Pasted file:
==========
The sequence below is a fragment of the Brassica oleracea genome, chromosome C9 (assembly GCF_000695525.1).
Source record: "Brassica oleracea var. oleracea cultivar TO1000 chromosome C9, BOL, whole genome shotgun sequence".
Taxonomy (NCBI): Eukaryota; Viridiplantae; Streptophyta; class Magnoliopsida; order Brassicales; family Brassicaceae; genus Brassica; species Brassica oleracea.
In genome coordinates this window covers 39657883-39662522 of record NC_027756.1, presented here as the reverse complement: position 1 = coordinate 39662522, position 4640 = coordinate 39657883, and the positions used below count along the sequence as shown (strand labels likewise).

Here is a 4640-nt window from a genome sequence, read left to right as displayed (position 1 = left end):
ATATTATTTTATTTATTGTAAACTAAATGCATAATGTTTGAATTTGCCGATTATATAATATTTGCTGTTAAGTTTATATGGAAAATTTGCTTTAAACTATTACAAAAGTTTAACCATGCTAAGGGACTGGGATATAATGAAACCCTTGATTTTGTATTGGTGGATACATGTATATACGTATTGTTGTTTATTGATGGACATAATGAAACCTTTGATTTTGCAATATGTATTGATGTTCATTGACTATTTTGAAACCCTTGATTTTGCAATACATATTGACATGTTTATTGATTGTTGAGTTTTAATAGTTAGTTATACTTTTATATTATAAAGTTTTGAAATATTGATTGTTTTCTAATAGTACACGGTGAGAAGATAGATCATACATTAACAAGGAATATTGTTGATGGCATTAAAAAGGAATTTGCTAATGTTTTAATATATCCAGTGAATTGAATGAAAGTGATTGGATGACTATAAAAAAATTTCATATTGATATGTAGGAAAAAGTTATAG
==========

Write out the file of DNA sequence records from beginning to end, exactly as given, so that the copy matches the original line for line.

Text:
The sequence below is a fragment of the Brassica oleracea genome, chromosome C9 (assembly GCF_000695525.1).
Source record: "Brassica oleracea var. oleracea cultivar TO1000 chromosome C9, BOL, whole genome shotgun sequence".
Taxonomy (NCBI): Eukaryota; Viridiplantae; Streptophyta; class Magnoliopsida; order Brassicales; family Brassicaceae; genus Brassica; species Brassica oleracea.
In genome coordinates this window covers 39657883-39662522 of record NC_027756.1, presented here as the reverse complement: position 1 = coordinate 39662522, position 4640 = coordinate 39657883, and the positions used below count along the sequence as shown (strand labels likewise).

Here is a 4640-nt window from a genome sequence, read left to right as displayed (position 1 = left end):
ATATTATTTTATTTATTGTAAACTAAATGCATAATGTTTGAATTTGCCGATTATATAATATTTGCTGTTAAGTTTATATGGAAAATTTGCTTTAAACTATTACAAAAGTTTAACCATGCTAAGGGACTGGGATATAATGAAACCCTTGATTTTGTATTGGTGGATACATGTATATACGTATTGTTGTTTATTGATGGACATAATGAAACCTTTGATTTTGCAATATGTATTGATGTTCATTGACTATTTTGAAACCCTTGATTTTGCAATACATATTGACATGTTTATTGATTGTTGAGTTTTAATAGTTAGTTATACTTTTATATTATAAAGTTTTGAAATATTGATTGTTTTCTAATAGTACACGGTGAGAAGATAGATCATACATTAACAAGGAATATTGTTGATGGCATTAAAAAGGAATTTGCTAATGTTTTAATATATCCAGTGAATTGAATGAAAGTGATTGGATGACTATAAAAAAATTTCATATTGATATGTAGGAAAAAGTTATAG